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Reminders in echocardiography reports increased use of β blockers in reduced left ventricular ejection fraction
  1. S George Carruthers, MD, FRCPC
  1. United Arab Emirates University, Al Ain, United Arab Emirates

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    In patients with reduced left ventricular ejection fraction (LVEF), do clinical reminders attached to echocardiography reports increase use of β blockers?

    Heidenreich PA, Gholami P, Sahay A, et al. Clinical reminders attached to echocardiography reports of patients with reduced left ventricular ejection fraction increase use of b-blockers. A randomized trial. Circulation 2007;115:2829–34.

    Clinical impact ratings GP/FP/Primary care ★★★★★★⋆ IM/Ambulatory care ★★★★★★⋆ Cardiology ★★★★★⋆⋆

    METHODS

    Embedded ImageDesign:

    randomised controlled trial.

    Embedded ImageAllocation:

    concealed.*

    Embedded ImageBlinding:

    {blinded (data collectors)}†.*

    Embedded ImageFollow-up period:

    9 months after echocardiography.

    Embedded ImageSetting:

    3 Veterans Affairs (VA) echocardiography laboratories in the US.

    Embedded ImagePatients:

    1546 patients with LVEF <45%, assessed by attending echocardiographer. Exclusion criteria were aortic stenosis (mean valve gradient ⩾20 mm Hg) or mitral stenosis (mean gradient ⩾5 mm Hg).

    Embedded ImageIntervention:

    the echocardiography report of the reminder group (n = 755) included a written reminder that β blockers (carvedilol, initial dose 3.125 mg twice daily, or metoprolol, initial dose 12.5 mg twice daily) improve survival in patients with reduced LVEF and recommended cardiology follow-up for patients with New York Heart Association class III or IV symptoms. Reminders were not placed in the reports of the control group (n = 791).

    Embedded ImageOutcomes:

    prescription for any β blocker recorded in the VA pharmacy database within 9 months after echocardiography. Secondary outcomes included prescription for a guideline-recommended β blocker (carvedilol or metoprolol).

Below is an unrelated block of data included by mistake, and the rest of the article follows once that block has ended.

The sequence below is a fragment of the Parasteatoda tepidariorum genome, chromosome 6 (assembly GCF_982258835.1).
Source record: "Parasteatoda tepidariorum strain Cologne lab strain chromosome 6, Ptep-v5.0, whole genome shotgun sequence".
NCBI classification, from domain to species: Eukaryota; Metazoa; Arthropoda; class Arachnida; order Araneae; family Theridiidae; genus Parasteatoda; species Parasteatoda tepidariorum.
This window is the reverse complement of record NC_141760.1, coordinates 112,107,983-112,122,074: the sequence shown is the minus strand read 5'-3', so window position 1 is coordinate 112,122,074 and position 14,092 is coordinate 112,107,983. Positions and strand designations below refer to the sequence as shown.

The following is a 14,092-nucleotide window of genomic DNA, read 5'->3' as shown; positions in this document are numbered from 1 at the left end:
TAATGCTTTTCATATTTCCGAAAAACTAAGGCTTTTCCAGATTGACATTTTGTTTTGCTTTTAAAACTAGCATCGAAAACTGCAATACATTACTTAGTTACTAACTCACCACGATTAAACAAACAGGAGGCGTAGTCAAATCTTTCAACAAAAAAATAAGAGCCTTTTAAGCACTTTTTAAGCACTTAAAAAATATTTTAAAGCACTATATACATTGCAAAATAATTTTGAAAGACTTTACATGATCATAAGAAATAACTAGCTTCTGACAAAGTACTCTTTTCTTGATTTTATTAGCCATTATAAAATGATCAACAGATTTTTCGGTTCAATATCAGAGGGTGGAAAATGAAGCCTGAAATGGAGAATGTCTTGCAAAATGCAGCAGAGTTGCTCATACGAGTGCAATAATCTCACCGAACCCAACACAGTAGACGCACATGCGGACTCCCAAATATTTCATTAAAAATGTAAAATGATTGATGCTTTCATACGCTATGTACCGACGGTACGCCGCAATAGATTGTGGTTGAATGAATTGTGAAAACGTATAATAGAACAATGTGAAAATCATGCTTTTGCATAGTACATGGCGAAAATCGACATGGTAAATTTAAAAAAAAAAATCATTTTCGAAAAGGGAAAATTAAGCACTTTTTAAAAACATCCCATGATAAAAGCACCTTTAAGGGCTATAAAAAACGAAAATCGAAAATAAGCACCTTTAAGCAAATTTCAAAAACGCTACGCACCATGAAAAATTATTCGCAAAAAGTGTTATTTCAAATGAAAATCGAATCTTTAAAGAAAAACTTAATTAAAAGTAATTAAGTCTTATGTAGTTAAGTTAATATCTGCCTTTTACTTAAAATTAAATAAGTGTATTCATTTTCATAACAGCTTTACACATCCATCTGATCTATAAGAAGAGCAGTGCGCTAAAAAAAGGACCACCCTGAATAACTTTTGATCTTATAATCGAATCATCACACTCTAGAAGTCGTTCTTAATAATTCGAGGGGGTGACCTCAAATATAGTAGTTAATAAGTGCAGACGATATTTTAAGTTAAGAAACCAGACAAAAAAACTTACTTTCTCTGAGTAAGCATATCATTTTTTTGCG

Embedded ImagePatient follow-up:

    82% were included in the analysis (mean age 69 y, 98% men, 51% on β blockers at baseline).

    *See glossary

    †Information provided by author.

    MAIN RESULTS

    Prescription rates for any β blockers or guideline-recommended β blockers (carvedilol and metoprolol) were higher in the reminder group than in the no-reminder group (table).

    Reminder v no reminder for prescription of β blockers in echocardiography report of patients with reduced left ventricular ejection fraction*

    CONCLUSION

    In patients with reduced left ventricular ejection fraction undergoing echocardiography, inclusion of a written reminder in the echocardiography report increased the use of β blockers.

    Commentary

    So-called treatment “gaps” related to physician lapses in following evidence-based clinical guidelines are the result of specific physician or system shortcomings.1 Efforts to identify and validate uncomplicated, inexpensive procedures that improve physician adherence are welcome, especially when the disease in question, congestive heart failure (CHF), contributes immensely to morbidity, mortality, and healthcare expense, and treatment (β blockers) is low-cost and readily available. The value of β blockade in heart failure is well established,2 but many eligible patients do not receive this or other scientifically confirmed treatments.3 Fear of aggravating a patient’s precarious cardiac status is a common concern. Certainly β blocker treatment in CHF demands very low initial doses and carefully monitored titration, but when used properly, the risk of adverse events is low.

    The simple reminder on the echocardiography reports of patients qualifying for treatment in the study by Heidenreich et al is readily reproducible. Including specific prescribing details for guideline-recommended β blockers, metoprolol and carvedilol, was useful. Even with the encouraging baseline status of patients (51% using β blockers) and improved utilisation of β blockers, particularly after the reminder, 1 in 4 patients did not receive a proven intervention. Thus, much remains to be done to accomplish the ideal.

    The problem of eliminating treatment gaps will likely require as many solutions as there are apparent causes. Antipathy to “cookbook” medicine is clearly unhelpful. Neither is the threat of litigation for neglecting a proven treatment likely to improve implementation. Rewarding physician behaviour that most benefits most patients is an attractive option.

    References

    View Abstract

    Footnotes

    • Sources of funding: VA Health Services Research Development Office and American Society of Echocardiography.